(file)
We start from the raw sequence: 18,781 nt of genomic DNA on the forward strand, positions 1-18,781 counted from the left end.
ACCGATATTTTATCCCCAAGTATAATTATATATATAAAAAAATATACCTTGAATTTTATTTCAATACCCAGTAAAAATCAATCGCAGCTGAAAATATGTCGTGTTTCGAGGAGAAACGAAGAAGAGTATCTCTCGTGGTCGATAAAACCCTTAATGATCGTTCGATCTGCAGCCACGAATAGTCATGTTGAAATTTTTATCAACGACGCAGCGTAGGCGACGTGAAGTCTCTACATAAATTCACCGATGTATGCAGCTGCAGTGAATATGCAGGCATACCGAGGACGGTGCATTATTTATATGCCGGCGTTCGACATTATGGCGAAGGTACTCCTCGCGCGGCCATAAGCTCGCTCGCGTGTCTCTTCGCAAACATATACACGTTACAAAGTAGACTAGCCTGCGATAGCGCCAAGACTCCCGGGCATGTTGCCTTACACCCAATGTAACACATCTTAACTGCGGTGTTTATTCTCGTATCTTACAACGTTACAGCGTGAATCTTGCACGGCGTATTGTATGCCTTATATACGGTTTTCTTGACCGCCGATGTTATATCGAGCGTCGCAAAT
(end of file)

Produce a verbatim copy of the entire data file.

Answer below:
We start from the raw sequence: 18,781 nt of genomic DNA on the forward strand, positions 1-18,781 counted from the left end.
ACCGATATTTTATCCCCAAGTATAATTATATATATAAAAAAATATACCTTGAATTTTATTTCAATACCCAGTAAAAATCAATCGCAGCTGAAAATATGTCGTGTTTCGAGGAGAAACGAAGAAGAGTATCTCTCGTGGTCGATAAAACCCTTAATGATCGTTCGATCTGCAGCCACGAATAGTCATGTTGAAATTTTTATCAACGACGCAGCGTAGGCGACGTGAAGTCTCTACATAAATTCACCGATGTATGCAGCTGCAGTGAATATGCAGGCATACCGAGGACGGTGCATTATTTATATGCCGGCGTTCGACATTATGGCGAAGGTACTCCTCGCGCGGCCATAAGCTCGCTCGCGTGTCTCTTCGCAAACATATACACGTTACAAAGTAGACTAGCCTGCGATAGCGCCAAGACTCCCGGGCATGTTGCCTTACACCCAATGTAACACATCTTAACTGCGGTGTTTATTCTCGTATCTTACAACGTTACAGCGTGAATCTTGCACGGCGTATTGTATGCCTTATATACGGTTTTCTTGACCGCCGATGTTATATCGAGCGTCGCAAAT